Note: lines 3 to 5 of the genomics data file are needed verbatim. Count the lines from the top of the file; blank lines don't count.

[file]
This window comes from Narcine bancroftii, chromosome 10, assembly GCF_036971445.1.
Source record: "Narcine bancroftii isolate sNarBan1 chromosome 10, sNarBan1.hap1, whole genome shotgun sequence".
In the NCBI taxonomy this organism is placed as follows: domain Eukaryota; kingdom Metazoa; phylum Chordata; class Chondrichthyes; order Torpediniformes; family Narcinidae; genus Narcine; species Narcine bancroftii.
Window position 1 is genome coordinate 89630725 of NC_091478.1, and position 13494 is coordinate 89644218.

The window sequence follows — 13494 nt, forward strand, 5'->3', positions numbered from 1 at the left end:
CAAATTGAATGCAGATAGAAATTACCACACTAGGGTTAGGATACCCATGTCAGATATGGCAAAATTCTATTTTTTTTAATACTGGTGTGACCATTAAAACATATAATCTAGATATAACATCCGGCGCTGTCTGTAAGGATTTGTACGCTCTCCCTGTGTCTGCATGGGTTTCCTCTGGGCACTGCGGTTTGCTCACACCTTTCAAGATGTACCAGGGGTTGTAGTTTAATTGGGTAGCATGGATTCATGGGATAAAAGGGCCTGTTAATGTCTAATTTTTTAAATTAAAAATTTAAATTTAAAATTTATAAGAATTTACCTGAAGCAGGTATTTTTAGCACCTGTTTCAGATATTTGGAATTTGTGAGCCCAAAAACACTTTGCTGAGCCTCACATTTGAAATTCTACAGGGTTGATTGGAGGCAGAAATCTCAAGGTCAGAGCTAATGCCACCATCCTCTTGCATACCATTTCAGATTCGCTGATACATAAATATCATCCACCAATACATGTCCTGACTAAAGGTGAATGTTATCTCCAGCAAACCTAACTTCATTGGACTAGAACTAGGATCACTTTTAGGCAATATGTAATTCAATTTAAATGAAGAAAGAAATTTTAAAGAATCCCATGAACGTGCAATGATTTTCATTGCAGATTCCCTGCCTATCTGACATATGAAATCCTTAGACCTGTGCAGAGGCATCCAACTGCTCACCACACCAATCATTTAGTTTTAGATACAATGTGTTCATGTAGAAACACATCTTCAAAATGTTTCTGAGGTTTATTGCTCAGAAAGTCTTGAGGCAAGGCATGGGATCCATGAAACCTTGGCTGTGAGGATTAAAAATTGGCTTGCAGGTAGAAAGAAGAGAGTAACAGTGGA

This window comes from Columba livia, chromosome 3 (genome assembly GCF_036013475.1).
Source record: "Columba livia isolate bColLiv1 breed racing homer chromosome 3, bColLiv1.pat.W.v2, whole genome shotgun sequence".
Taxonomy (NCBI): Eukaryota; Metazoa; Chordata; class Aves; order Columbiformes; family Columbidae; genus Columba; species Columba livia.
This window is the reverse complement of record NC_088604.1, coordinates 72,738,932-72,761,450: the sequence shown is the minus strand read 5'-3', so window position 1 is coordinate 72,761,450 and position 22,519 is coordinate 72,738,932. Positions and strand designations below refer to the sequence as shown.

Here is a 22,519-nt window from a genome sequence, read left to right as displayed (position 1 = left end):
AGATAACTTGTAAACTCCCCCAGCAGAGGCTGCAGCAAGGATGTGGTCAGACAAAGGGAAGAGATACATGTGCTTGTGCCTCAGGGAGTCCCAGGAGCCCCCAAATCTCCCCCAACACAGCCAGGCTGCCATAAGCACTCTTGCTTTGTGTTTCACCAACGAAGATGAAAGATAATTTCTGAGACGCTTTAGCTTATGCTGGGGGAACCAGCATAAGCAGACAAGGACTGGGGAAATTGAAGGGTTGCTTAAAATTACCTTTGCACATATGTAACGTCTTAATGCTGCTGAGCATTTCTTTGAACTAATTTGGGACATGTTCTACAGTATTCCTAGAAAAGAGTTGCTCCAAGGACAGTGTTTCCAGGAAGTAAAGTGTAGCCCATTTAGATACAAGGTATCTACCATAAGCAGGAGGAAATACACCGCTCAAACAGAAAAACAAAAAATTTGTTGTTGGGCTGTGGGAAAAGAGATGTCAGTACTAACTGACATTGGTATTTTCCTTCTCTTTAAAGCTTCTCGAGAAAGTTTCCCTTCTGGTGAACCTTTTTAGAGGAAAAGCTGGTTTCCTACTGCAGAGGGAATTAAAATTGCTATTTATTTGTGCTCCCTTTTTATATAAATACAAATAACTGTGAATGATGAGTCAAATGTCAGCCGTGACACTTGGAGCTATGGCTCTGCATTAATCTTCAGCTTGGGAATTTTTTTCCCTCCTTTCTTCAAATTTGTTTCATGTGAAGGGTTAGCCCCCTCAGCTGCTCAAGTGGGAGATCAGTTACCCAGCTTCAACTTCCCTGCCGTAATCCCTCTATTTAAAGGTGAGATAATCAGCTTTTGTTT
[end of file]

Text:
In the NCBI taxonomy this organism is placed as follows: domain Eukaryota; kingdom Metazoa; phylum Chordata; class Chondrichthyes; order Torpediniformes; family Narcinidae; genus Narcine; species Narcine bancroftii.
Window position 1 is genome coordinate 89630725 of NC_091478.1, and position 13494 is coordinate 89644218.

The window sequence follows — 13494 nt, forward strand, 5'->3', positions numbered from 1 at the left end: